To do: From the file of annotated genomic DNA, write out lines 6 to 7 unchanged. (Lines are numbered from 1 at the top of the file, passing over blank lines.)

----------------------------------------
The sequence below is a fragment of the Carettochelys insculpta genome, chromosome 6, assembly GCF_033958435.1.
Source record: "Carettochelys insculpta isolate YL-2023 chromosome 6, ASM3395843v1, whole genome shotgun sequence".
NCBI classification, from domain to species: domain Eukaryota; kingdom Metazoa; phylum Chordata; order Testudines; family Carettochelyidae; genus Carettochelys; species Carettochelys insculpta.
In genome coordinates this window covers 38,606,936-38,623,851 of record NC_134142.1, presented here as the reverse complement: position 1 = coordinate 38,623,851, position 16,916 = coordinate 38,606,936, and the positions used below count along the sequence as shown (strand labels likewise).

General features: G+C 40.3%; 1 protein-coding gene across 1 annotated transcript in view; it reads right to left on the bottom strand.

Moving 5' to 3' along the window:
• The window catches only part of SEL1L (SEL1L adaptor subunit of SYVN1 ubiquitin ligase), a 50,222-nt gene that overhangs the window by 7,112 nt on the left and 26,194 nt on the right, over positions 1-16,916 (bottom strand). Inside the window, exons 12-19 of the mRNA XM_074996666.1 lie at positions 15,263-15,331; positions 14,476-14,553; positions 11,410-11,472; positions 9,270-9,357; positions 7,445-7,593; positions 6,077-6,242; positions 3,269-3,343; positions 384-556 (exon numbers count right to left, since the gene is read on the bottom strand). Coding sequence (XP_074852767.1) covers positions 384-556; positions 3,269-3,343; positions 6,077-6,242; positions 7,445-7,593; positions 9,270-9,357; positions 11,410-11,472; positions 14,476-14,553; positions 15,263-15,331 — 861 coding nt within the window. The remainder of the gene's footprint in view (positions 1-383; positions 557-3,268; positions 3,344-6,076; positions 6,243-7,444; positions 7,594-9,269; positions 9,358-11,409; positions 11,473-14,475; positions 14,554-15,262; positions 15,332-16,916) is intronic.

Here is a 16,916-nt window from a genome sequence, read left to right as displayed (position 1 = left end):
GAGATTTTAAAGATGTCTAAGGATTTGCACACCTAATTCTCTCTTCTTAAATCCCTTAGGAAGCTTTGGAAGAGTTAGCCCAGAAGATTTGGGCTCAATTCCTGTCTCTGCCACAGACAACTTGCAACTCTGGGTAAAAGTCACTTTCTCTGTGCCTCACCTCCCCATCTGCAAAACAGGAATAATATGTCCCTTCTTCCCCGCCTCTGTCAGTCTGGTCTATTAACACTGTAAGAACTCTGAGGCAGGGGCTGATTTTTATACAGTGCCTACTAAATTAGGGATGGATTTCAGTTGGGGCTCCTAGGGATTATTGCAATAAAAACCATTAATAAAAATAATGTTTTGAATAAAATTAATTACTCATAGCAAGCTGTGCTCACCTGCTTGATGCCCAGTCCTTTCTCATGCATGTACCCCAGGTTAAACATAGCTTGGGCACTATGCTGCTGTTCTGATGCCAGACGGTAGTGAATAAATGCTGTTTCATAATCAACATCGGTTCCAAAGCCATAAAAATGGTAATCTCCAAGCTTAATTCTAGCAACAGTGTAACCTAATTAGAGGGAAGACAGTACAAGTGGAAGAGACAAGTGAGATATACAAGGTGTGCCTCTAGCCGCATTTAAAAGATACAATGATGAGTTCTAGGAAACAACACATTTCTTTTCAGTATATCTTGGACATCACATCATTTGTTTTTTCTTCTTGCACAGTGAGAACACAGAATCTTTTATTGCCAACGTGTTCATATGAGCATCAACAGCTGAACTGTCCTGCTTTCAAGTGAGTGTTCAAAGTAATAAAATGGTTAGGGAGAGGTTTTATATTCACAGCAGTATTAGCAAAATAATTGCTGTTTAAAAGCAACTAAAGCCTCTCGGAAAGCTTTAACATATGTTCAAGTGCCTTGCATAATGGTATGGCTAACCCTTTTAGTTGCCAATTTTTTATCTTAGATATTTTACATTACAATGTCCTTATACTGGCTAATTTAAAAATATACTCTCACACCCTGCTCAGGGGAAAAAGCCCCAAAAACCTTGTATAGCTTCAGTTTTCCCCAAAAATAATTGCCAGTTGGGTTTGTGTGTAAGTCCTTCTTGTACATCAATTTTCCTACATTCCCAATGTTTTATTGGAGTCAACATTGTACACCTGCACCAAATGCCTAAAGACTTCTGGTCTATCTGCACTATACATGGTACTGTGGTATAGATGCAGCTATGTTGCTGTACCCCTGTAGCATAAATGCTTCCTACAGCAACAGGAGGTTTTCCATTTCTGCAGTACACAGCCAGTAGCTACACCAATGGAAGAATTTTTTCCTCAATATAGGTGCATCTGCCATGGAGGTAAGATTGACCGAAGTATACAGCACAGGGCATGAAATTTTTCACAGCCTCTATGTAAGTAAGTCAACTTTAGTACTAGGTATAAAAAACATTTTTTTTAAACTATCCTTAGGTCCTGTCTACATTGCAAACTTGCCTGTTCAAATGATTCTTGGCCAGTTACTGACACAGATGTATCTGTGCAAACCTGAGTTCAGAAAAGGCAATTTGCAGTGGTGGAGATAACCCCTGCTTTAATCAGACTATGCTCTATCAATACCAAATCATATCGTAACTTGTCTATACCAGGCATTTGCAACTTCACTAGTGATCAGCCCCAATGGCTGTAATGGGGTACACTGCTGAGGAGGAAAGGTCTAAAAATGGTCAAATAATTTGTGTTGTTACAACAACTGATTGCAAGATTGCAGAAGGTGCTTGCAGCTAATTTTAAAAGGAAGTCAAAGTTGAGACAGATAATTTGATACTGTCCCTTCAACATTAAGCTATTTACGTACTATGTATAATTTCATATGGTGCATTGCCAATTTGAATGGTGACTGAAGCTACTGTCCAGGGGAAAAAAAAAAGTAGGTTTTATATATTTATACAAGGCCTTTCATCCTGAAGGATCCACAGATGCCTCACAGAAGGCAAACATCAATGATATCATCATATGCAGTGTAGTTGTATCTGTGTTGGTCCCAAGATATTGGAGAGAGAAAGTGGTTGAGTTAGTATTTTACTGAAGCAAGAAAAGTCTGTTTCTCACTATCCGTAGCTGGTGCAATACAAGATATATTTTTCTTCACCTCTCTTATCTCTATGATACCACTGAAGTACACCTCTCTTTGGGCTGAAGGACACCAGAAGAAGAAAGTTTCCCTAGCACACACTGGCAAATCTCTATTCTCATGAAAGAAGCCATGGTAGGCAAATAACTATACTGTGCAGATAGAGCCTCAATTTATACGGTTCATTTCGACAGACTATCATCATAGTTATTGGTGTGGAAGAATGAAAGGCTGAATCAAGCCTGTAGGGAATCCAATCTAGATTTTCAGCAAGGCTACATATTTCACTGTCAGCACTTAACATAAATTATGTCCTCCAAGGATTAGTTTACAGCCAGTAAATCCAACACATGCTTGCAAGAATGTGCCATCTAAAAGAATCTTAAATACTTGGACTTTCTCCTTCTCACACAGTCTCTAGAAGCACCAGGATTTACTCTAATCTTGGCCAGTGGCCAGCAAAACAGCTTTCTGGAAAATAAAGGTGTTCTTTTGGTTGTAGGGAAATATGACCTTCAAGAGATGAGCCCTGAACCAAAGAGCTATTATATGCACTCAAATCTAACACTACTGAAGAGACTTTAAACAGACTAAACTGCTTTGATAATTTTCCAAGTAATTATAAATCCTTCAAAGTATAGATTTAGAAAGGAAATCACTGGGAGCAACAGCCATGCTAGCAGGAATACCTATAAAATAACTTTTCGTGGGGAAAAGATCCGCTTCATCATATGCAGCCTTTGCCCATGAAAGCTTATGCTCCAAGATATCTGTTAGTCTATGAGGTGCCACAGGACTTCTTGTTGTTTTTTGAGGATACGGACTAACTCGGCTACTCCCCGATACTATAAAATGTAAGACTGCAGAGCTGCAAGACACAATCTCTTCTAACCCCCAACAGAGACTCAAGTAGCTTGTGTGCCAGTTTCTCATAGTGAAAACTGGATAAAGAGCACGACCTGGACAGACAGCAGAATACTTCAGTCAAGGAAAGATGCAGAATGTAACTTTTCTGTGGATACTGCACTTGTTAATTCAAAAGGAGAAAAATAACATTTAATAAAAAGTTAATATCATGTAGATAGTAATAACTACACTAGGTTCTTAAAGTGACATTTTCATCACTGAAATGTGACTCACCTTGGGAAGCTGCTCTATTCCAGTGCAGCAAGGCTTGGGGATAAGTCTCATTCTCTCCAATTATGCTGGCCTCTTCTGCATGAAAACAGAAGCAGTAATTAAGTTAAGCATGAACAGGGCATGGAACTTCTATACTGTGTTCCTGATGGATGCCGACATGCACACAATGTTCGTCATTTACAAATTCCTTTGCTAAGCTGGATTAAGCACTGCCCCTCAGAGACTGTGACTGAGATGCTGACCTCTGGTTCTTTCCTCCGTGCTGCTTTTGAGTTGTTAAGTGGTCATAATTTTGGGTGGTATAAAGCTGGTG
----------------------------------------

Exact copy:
Moving 5' to 3' along the window:
• The window catches only part of SEL1L (SEL1L adaptor subunit of SYVN1 ubiquitin ligase), a 50,222-nt gene that overhangs the window by 7,112 nt on the left and 26,194 nt on the right, over positions 1-16,916 (bottom strand). Inside the window, exons 12-19 of the mRNA XM_074996666.1 lie at positions 15,263-15,331; positions 14,476-14,553; positions 11,410-11,472; positions 9,270-9,357; positions 7,445-7,593; positions 6,077-6,242; positions 3,269-3,343; positions 384-556 (exon numbers count right to left, since the gene is read on the bottom strand). Coding sequence (XP_074852767.1) covers positions 384-556; positions 3,269-3,343; positions 6,077-6,242; positions 7,445-7,593; positions 9,270-9,357; positions 11,410-11,472; positions 14,476-14,553; positions 15,263-15,331 — 861 coding nt within the window. The remainder of the gene's footprint in view (positions 1-383; positions 557-3,268; positions 3,344-6,076; positions 6,243-7,444; positions 7,594-9,269; positions 9,358-11,409; positions 11,473-14,475; positions 14,554-15,262; positions 15,332-16,916) is intronic.